Revision rhinoplasty - breathing and aesthetic issues
Revision rhinoplasty is one of the most complicated procedures in facial plastic surgery. As such, it would require a personal examination and counseling by an experienced surgeon to determine if it is right for you. Certainly, if you are having breathing issues, a combined functional and aesthetic revision may be necessary.
After having had two revisions (three surgeries), it is best that you seek someone with extensive experience in revision rhinoplasty specifically. You may require any of a number of techniques to rebuild/repair your nose--someone with experience can help guide you through this and determine if you are a candidate for this procedure.
Best of luck to you.
Redo rhinoplasties are extremely challenging. In the cosmetic world they may be one of the most difficult things we do. It is impossible to say without a close examination and history if there are things that can be improved.
While a board certified plastic surgeon is always a good place to start, it is reasonable at your third surgery to go to someone with world renown experience. People like Jack Gunter in Texas or Nick Tabbal in NY - there are literally just a handful of kind of "super experts" that you may want to consider.
I have spent some time training with Nick Tabbal in Manhattan years ago and have nothing but positive things to say about his re-do rhinos.
This is not to say that any plastic surgeon cannot make things better but each subsequent surgery creates more scar tissue, weakens support and vascularity of your nasal structures and can create more problems if you don't get a home run. In my San Francisco practice we routinely see and operate on re-do's but are not above referring out very challenging ones (3rd, 4th, 5th redo).
I hope this helps.
Steven Williams, MD
Revision Tertiary Rhinoplasties Require A UNique Skill Set
In my opinion, an expert level rhinoplasty is always performed in a closed technique and ALWAYS involves grafting to add to the structural integrity of the nose. The act of opening the nose even under the closed technique causes healing and some contraction, thus for a long term beautiful result the nose must be left more structurally sound than it was found. This is missed upon most rhinoplasty surgeons.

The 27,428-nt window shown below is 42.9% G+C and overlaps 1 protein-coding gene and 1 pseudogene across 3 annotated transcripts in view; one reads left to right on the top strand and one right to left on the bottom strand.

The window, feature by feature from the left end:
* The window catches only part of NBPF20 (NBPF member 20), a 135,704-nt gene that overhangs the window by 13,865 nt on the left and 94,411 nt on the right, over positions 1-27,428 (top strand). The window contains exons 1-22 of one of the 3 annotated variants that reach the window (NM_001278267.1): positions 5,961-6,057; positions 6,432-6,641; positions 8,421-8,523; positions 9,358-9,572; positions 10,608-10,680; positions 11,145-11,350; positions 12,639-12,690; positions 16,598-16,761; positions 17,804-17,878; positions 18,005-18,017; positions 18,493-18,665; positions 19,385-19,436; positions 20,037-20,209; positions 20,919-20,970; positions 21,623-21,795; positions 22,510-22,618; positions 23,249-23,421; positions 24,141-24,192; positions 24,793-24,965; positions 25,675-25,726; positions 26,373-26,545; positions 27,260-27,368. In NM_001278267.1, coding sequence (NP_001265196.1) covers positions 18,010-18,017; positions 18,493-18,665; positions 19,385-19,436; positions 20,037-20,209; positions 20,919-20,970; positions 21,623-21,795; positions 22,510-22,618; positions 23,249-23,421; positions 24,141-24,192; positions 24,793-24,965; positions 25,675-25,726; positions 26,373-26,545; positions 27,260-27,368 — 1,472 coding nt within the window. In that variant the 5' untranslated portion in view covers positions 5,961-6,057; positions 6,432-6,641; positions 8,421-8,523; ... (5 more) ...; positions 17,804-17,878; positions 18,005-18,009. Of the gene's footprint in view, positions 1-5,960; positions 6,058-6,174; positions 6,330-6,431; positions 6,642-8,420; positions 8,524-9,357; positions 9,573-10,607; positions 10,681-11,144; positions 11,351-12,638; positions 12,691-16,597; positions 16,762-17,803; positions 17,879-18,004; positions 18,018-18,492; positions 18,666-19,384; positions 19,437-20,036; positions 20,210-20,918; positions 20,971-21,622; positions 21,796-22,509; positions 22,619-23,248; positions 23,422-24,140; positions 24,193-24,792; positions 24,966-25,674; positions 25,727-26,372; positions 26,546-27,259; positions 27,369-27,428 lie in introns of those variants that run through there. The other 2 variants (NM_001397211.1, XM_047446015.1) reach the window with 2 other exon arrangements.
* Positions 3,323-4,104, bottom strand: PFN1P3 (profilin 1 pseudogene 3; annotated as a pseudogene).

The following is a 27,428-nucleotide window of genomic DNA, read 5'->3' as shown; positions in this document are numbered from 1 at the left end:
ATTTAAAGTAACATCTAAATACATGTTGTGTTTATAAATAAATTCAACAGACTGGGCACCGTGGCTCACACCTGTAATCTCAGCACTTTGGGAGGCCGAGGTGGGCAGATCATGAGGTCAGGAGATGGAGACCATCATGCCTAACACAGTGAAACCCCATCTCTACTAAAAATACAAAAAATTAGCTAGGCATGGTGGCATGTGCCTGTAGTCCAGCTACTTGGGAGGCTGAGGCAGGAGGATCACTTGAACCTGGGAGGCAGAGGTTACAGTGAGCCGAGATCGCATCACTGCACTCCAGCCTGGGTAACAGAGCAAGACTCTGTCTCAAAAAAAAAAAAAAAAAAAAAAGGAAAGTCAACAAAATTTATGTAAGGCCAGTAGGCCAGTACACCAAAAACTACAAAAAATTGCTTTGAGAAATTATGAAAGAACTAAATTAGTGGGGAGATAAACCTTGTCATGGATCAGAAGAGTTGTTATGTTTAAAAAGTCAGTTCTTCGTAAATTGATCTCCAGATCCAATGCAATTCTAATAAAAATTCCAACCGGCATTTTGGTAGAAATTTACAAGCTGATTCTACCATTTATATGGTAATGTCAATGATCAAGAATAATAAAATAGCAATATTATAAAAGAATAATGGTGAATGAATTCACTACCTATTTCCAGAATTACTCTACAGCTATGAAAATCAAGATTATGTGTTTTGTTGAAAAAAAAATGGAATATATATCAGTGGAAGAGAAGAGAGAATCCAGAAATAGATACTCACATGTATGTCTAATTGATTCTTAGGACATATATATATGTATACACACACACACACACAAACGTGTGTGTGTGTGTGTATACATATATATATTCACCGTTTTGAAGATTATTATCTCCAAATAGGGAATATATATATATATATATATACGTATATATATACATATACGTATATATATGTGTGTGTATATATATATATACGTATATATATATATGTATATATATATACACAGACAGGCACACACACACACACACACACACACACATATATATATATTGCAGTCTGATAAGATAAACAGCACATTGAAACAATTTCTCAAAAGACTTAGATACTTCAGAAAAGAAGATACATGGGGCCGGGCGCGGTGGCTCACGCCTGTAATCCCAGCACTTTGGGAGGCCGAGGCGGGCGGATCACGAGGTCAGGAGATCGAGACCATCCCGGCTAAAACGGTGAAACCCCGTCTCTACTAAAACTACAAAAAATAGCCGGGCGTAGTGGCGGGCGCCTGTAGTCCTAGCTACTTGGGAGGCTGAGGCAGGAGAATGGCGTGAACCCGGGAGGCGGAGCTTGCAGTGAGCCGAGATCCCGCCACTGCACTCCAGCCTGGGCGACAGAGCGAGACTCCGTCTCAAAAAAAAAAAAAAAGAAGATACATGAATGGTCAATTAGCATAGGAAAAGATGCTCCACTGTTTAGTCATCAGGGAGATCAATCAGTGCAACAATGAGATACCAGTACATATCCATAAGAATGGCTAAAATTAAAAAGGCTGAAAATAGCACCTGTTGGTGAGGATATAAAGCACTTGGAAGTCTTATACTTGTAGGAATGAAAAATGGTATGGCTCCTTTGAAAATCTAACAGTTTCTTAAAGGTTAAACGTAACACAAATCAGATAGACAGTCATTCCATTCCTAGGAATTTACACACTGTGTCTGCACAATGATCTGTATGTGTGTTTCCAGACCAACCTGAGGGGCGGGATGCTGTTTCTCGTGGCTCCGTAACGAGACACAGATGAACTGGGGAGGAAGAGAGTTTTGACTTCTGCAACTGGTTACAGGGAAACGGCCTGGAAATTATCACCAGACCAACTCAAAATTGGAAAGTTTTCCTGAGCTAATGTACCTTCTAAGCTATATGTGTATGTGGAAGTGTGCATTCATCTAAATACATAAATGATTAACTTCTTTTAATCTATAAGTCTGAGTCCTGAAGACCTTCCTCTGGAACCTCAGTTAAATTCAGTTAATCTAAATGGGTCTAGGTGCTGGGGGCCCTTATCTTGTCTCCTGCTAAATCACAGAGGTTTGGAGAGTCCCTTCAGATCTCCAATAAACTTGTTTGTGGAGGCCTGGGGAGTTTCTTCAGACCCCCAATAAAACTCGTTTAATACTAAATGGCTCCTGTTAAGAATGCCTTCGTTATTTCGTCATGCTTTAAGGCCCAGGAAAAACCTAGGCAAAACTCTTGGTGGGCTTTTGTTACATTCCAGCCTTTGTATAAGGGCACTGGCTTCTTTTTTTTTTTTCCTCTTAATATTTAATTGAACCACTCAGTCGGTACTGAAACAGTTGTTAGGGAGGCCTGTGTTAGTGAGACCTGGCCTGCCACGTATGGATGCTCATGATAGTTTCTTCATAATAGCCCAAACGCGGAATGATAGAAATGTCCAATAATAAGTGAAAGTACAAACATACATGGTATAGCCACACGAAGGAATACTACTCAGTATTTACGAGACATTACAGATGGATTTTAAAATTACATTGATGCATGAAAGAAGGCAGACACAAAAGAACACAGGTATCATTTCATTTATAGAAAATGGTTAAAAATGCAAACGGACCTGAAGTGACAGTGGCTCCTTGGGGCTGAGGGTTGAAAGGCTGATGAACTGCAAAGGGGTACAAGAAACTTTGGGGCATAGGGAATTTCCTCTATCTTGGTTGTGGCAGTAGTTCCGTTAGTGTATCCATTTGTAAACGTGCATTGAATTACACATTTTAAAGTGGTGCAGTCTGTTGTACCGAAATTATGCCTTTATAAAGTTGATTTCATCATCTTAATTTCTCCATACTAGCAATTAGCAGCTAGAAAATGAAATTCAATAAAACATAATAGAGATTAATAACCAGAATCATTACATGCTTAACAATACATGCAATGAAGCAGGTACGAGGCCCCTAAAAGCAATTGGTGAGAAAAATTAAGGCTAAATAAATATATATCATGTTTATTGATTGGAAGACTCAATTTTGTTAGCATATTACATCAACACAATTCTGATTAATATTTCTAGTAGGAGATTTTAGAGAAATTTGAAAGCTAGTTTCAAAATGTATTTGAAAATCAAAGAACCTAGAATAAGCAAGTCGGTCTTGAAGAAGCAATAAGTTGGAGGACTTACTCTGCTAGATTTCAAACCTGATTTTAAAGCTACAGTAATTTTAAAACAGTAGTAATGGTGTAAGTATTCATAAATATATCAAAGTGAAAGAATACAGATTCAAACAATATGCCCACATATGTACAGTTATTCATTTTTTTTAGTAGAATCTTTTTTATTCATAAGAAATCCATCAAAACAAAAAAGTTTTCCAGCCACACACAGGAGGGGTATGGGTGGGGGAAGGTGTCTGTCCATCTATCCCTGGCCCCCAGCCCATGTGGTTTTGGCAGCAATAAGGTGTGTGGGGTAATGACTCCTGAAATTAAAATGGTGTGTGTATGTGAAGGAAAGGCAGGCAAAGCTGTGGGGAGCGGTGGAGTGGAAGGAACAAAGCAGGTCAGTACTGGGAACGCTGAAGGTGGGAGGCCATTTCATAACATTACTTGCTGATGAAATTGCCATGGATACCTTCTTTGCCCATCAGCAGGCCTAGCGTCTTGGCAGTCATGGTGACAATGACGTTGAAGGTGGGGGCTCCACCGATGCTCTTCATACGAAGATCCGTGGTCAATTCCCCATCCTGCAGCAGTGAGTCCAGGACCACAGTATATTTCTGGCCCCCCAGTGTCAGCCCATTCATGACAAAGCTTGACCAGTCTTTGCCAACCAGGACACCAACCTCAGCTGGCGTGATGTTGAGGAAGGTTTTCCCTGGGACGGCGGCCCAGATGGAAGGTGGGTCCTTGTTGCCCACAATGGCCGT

In secondary cases such as yours it is even more crucial that sound grafting techniques are used. It sounds like at a minimum you will need bilateral spreader grafts and a columellar strut but a complete L-strut should be considered and harvesting a small bit of rib cartilage may be necessary depending on your findings. I Definitely do not consider any rhinoplasty procedure that does not include grafting preferably by an experienced Plastic and reconstructive training with ddition fellowship level craniofacial and aesthetic training. Of course this is my bias because it is my training but I think this level of training is very necessary for success in secondary and tertiary rhinoplasty because there is delicate nuance involved and every patient requires different maneuvers. I hope this helps!
All the best,
Rian A. Maercks M.D.
These answers are for educational purposes and should not be relied upon as a substitute for medical advice you may receive from your physician. If you have a medical emergency, please call 911. These answers do not constitute or initiate a patient/doctor relationship.